(360)350-8938 (texts welcome)

Olympic Peninsula, Wa

The Emotion of the National Park Closure: Olympic National Park

A giant cedar, surrounded by swords of green thrusting through moss and fallen branches; you are home.


Walking on soil still damp from the rains of a thousand years ago; you are home.



The Olympic National Park is more than just a spot on a map. It is more than the land of salmon, elk, marmots and black bears. It is the place where I feel most myself. Standing next to fir trees draped with blankets of moss or on watching the sun set behind a sea stack on one of our chilly beaches this place calls to me. If I am standing on a rugged mountain peak or sitting along the banks of a moss-buffered river banks, my soul is at peace. This isn’t the place of my ancestors, but it should have been. I love this place and can’t imagine being anywhere else.


My sanctuary is now closed. The Government shutdown has put up gates. I have been denied entry to be dwarfed by wooden giants that were ancient long before this country was taken from the native peoples. The same Government went back on a promise of heading out west. The closure of the National Parks is nothing compared to the atrocities that were committed for the “three G’s” of Manifest Destiny. I do find some irony that on this Columbus Day, the land we all thought was ours has been ripped away from us.


The whole situation saddens me. The trails of the Olympic National Park are timeless. They are quietly old and they are where I feel most at home. This area keeps me sane and calm and I am not allowed to enter. Nature keeps me sane. When I go a week without a serious hike, i start to feel trapped. The Olympic National Park, with its vast areas of awesomeness that have yet to be explored helps keep me calm. The Olympic National Park is where I go to be calm. The Olympic National Park is the place where no matter how bad the stress of life gets and it always relaxes me. It is silly to say, but the last 14 days of the Government Shutdown have been really hard to deal with. I have been worried; not just financially, as my business has come to a screeching halt, but mentally. I feel less than whole and If I want to get back to the place that fills the void, I have to jump a fence…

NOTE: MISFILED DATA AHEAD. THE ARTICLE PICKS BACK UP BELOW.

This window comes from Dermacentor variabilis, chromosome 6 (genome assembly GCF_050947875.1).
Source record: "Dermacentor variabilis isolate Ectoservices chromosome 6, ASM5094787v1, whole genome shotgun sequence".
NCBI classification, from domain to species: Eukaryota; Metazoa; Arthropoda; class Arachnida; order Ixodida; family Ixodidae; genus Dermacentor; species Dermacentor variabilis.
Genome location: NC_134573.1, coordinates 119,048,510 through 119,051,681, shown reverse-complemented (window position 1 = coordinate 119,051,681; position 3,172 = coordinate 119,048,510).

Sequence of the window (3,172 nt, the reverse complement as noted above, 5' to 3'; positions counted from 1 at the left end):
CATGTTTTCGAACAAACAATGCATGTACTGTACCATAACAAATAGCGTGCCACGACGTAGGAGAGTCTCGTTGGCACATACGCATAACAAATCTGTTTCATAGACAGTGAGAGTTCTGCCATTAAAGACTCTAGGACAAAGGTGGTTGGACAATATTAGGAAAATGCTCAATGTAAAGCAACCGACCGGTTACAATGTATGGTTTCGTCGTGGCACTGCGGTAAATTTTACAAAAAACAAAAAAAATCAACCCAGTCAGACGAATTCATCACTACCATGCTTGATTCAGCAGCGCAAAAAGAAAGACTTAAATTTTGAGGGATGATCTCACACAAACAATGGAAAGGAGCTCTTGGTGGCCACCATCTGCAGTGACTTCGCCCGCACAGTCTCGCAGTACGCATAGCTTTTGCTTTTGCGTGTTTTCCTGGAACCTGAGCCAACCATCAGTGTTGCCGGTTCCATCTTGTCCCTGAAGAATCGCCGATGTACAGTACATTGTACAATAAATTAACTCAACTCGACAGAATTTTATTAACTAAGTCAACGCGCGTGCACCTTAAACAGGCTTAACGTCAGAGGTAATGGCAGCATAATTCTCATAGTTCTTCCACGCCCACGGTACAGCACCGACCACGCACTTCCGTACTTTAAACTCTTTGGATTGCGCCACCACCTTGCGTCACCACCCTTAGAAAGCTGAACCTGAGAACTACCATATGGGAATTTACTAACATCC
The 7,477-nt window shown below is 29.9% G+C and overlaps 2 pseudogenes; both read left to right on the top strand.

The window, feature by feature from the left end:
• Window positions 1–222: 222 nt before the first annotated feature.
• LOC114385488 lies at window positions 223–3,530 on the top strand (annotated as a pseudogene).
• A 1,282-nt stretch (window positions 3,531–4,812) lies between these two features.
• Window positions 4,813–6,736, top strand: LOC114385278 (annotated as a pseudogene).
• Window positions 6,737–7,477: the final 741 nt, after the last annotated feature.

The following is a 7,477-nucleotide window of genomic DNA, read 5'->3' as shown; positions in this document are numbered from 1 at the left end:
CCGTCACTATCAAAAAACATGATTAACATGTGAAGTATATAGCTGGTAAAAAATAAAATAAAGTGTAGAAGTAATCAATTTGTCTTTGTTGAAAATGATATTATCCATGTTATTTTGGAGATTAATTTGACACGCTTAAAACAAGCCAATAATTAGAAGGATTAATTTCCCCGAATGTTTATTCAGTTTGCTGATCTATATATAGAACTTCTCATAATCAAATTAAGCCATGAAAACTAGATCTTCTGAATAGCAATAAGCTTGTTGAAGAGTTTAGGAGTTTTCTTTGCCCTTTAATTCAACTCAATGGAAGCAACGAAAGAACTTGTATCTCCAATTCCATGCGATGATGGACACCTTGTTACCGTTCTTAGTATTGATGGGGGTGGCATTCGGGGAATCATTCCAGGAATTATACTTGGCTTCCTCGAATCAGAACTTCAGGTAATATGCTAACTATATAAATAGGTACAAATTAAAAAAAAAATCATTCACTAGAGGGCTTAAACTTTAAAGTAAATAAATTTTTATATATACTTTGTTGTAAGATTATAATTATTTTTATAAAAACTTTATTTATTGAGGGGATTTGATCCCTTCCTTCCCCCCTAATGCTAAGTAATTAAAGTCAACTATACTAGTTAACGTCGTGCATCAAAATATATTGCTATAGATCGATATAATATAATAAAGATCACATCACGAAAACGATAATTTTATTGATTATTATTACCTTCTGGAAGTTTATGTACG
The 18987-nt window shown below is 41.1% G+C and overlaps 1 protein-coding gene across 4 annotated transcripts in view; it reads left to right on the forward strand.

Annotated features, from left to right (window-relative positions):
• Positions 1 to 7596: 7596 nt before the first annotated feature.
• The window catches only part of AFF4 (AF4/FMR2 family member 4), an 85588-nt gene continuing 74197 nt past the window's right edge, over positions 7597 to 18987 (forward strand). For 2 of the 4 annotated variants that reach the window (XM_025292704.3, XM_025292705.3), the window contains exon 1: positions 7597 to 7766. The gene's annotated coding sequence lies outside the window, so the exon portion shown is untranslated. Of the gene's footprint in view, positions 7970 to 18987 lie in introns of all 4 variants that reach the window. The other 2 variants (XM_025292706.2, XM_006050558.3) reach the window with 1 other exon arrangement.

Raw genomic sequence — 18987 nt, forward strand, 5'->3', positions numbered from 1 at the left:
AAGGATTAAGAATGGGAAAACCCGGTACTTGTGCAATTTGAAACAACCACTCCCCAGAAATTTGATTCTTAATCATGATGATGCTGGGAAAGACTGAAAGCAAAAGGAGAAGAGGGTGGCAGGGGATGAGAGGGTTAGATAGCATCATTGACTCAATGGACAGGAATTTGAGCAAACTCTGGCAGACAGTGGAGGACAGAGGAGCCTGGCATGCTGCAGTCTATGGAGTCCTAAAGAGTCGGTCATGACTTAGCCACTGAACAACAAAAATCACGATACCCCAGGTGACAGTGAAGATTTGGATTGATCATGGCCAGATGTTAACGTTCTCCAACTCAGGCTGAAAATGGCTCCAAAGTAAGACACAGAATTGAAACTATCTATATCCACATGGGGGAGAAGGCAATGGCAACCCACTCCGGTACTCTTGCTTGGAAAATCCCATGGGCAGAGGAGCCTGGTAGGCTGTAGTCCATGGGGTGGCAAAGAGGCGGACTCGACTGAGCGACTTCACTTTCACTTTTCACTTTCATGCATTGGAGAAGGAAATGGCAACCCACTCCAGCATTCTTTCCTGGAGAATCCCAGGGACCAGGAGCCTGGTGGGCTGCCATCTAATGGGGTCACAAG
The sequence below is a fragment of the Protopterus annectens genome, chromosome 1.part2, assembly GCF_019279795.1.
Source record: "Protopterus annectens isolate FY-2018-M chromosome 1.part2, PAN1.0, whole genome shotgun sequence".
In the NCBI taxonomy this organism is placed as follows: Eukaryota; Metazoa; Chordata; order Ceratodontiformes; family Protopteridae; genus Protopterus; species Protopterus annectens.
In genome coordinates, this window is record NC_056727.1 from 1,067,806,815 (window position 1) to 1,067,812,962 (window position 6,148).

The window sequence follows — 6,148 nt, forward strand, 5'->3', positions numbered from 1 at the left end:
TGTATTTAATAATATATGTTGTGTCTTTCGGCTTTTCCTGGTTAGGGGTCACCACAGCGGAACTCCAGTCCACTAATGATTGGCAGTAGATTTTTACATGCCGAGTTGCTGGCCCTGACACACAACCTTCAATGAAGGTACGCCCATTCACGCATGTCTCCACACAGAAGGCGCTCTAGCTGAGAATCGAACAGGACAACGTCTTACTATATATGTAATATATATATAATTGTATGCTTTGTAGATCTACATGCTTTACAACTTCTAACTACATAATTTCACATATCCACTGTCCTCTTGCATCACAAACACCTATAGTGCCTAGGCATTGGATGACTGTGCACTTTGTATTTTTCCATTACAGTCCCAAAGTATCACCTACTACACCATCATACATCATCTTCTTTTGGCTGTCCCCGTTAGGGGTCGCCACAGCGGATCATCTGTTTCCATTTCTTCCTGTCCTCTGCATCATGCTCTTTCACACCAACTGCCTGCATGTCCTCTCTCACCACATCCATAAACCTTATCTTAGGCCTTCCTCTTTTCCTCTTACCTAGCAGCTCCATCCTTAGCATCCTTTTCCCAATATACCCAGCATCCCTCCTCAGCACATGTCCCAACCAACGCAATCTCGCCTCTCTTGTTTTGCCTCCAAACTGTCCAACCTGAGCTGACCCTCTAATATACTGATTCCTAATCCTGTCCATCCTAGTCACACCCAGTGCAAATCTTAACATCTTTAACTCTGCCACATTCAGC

Jumping the fence at Staircase in the Olympic National Park in early October 2013

Jumping the fence at Staircase in the Olympic National Park in early October 2013


The Olympic National Park is home. The actions of Congress have shown that we do not matter. They do not care about nature; they do not care about us. The Parks have been closed as leverage and the entire region is hurting financially. From Forks and LaPush to Quinault, Sequim and Hoodsport, we all feel it. The parks have become the region’s livelihood and now Congress has left us with nothing.Well, except the memories.

Please give us this back.

A hiker in the Quinault Rainforest

A hiker in the Quinault Rainforest

Leave a Reply

Your email address will not be published. Required fields are marked *


You may use these HTML tags and attributes: <a href="" title=""> <abbr title=""> <acronym title=""> <b> <blockquote cite=""> <cite> <code> <del datetime=""> <em> <i> <q cite=""> <s> <strike> <strong>